Keep those screens from toddlers!
Those who had spent four or more hours with screens were 4.78 times more likely to have underdeveloped communication skills, 1.74 times more likely to have subpar fine motor skills and two times more likely to have underdeveloped personal and social skills by age 2. By age 4, risk remained only in the communication and problem-solving categories.
The research doesn’t establish a causal relationship—but a strong association. One interesting point to note: higher screen time may also imply less face-to-face time with a parent.
David J. Lewkowicz, a developmental psychologist at the Yale Child Study Center, said that face-to-face interaction between parent and child is crucial in giving babies a rich set of information, including about how facial expressions, words, tone of voice and physical feedback all combine to convey language and meaning. “It doesn’t happen when you’re watching the screen,” he said, adding that he was not surprised by the research results.
A Bharatiya crash test for cars
The context: New Car Assessment Programme (NCAP) is a safety assessment programme for vehicles—which get star ratings based on crash tests. Many countries have their own standards—and there is a global version.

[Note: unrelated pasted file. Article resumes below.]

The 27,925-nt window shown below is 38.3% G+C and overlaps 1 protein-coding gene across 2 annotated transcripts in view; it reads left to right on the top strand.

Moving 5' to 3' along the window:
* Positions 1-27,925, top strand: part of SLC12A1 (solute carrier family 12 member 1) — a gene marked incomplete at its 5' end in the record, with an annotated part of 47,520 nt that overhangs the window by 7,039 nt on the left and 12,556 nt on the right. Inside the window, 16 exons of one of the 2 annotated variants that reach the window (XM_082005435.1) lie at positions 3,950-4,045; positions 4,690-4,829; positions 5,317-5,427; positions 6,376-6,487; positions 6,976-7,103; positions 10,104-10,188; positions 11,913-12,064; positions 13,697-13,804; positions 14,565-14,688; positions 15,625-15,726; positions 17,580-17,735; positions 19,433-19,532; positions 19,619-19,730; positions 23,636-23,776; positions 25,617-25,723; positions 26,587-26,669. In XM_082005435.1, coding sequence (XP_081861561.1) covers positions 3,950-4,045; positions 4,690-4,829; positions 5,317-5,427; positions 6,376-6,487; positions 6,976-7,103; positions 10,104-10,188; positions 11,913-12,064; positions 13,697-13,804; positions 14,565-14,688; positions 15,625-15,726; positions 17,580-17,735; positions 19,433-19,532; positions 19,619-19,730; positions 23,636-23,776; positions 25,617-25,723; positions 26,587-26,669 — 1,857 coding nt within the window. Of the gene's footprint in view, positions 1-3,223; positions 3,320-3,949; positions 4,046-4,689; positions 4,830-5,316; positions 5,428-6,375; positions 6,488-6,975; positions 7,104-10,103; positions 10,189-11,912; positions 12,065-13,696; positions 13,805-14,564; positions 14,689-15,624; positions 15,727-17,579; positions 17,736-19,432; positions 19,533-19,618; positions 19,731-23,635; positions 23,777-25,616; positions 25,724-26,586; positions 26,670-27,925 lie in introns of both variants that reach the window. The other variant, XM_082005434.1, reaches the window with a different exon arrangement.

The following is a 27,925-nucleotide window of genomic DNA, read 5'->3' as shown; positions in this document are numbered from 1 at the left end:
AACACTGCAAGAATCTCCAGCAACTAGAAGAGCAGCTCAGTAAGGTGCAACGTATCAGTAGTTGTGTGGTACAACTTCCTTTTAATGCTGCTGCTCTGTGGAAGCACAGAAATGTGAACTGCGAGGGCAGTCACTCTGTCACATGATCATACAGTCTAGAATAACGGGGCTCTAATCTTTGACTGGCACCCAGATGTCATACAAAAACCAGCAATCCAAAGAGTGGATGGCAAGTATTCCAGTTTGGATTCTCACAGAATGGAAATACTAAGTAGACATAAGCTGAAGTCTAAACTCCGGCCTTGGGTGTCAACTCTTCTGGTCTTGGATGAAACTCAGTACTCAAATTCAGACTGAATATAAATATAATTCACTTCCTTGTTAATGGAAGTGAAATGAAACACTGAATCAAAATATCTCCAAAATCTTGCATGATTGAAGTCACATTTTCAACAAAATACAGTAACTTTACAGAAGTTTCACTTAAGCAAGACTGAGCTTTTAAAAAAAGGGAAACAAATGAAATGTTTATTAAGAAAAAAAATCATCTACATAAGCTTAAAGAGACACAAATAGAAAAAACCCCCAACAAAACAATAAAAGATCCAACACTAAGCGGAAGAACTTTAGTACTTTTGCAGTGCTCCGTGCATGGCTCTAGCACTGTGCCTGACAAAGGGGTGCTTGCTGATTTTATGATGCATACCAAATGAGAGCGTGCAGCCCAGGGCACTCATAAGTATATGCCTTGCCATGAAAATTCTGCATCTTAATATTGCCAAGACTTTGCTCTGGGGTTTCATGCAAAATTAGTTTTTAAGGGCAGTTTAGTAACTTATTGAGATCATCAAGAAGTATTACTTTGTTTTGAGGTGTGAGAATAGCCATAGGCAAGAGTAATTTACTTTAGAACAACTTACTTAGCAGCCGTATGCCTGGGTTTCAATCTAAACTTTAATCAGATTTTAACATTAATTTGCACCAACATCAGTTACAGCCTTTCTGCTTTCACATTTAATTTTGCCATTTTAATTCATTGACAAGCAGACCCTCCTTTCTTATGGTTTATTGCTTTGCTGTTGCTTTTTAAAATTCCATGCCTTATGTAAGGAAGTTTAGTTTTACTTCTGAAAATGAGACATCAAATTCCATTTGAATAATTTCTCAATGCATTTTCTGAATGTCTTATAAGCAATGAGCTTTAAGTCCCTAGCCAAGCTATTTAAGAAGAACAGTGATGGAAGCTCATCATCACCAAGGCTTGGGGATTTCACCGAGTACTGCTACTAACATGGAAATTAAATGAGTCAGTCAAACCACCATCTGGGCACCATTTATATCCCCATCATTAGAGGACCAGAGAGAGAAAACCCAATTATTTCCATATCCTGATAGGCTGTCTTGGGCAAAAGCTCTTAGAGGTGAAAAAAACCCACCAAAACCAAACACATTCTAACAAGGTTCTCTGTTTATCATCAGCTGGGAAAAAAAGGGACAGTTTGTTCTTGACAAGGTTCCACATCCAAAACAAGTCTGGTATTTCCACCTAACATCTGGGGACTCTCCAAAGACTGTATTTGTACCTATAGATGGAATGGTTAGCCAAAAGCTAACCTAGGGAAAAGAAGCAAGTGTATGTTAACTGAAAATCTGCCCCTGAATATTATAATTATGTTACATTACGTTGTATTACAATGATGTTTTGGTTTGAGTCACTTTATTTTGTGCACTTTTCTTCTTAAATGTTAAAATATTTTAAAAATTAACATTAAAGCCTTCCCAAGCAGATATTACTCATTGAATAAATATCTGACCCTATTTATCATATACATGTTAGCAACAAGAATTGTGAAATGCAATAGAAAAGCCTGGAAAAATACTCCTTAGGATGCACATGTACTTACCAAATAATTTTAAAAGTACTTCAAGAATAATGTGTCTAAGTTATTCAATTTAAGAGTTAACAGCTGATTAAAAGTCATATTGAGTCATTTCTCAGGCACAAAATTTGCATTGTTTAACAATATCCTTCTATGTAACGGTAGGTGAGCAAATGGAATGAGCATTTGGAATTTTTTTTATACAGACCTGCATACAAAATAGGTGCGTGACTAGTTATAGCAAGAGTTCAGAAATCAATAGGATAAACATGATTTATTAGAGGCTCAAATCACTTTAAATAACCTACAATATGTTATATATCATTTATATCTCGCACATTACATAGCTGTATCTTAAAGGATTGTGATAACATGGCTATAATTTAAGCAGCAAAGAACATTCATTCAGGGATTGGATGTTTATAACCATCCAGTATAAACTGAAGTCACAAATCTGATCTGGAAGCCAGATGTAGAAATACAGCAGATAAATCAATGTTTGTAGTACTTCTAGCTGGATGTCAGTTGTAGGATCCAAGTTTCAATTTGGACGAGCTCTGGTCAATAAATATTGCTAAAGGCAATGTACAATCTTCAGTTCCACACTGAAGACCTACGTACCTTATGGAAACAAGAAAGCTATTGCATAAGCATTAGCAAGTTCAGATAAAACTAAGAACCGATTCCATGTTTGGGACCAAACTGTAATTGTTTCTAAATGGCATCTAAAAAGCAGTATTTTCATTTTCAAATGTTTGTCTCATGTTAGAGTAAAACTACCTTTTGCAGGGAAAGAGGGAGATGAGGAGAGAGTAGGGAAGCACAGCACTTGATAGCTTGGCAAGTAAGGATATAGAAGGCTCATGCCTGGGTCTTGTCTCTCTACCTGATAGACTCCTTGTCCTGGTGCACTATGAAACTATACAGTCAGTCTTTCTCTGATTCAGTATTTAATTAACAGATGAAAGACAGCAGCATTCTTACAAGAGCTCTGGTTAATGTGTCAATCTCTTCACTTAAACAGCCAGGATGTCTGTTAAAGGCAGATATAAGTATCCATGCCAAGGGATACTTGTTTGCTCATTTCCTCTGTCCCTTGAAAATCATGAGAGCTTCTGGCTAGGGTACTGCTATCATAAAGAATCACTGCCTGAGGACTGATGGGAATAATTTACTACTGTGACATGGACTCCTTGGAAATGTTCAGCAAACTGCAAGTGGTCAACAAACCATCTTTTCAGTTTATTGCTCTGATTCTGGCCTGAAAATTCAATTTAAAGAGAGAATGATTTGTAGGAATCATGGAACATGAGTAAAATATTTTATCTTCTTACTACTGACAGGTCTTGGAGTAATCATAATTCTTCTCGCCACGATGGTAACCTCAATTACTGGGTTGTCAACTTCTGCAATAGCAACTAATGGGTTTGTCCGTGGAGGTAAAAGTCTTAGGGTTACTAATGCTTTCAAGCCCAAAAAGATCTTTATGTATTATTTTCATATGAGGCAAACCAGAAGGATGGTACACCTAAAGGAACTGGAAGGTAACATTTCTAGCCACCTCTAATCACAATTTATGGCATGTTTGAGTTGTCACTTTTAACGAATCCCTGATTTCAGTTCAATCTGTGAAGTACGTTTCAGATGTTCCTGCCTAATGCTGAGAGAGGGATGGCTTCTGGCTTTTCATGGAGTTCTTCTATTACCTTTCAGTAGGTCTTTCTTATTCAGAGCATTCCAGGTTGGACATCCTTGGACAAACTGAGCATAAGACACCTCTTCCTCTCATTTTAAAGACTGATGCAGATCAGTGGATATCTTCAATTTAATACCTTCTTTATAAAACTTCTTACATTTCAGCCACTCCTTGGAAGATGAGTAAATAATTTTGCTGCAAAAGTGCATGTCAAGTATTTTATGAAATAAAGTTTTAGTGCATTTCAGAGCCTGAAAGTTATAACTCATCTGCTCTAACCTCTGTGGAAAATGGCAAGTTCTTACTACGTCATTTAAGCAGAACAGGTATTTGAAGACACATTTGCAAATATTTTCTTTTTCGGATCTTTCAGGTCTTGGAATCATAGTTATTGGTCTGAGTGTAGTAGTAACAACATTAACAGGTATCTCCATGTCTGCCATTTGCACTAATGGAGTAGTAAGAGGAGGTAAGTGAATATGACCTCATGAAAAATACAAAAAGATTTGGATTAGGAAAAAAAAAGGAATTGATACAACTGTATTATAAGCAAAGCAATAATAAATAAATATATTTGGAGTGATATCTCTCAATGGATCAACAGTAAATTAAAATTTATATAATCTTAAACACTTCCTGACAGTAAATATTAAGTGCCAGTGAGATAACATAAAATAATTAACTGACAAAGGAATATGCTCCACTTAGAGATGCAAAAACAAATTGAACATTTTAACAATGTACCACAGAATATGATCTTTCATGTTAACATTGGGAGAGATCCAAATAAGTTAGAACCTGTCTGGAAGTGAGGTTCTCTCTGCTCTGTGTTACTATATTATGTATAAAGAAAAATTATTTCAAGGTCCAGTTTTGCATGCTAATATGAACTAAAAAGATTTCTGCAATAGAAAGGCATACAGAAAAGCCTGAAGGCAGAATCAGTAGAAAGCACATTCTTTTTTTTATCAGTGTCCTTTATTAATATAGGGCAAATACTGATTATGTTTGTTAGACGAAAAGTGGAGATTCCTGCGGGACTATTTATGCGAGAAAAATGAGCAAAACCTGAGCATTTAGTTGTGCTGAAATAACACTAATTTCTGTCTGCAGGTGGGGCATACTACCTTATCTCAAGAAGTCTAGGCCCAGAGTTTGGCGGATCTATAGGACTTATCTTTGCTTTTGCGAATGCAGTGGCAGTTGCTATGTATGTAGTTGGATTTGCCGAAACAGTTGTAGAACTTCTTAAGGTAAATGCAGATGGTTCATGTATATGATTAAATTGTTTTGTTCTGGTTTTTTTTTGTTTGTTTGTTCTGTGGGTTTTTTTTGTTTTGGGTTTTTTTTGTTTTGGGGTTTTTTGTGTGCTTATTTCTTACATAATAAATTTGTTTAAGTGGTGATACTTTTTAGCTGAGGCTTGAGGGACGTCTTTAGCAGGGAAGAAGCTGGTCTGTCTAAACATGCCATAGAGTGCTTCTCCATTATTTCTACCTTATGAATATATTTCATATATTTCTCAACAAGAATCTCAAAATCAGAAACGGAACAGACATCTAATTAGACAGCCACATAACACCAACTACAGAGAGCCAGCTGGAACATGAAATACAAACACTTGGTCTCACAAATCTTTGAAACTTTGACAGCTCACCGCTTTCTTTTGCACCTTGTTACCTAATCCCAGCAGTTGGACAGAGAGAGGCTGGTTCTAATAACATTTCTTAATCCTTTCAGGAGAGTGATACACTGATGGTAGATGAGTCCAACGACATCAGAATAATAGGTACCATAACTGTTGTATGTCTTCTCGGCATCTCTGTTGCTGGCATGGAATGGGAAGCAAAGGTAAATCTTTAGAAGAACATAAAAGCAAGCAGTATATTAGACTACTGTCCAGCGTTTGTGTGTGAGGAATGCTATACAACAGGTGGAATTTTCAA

What happened now: The government is planning to roll out an Indian version called Bharat New Car Assessment Programme or B-NCAP in October. Why this matters:
At present, crash testing of vehicles is not mandatory but a few companies have got some of their vehicles tested at NCAP-accredited centres in Europe, particularly Germany, voluntarily, and a few others cars were shipped to Germany for testing.
Also coming to India: Porsche. The car company will begin assembly of its iconic Cayenne SUV—due to “unprecedented surge” in demand. Porsche sales in India grew 64% in 2022 and Cayenne accounted for almost 50% of it. This is good news for anyone in the market for one—since India imposes a 100% duty on imported cars—compared to 15 to 35% for auto components. Point to note: other luxury car companies like Volvo and Mercedes Benz already assemble some of their models in India. There have been recent reports of Tesla jumping in the fray. (Economic Times)
A tourism mega-boom cometh
According to a new report, tourism will become a $15.5 trillion industry in the next decade—and make up 11.6% of the global economy. By 2033, the industry will employ 430 million people—and account for one in every nine jobs worldwide. Tourism has bounced back from the pandemic with a vengeance. Spending by overseas visitors grew by a record 82% to reach $1.1 trillion in 2022. (Bloomberg News, paywall, Travel Pulse)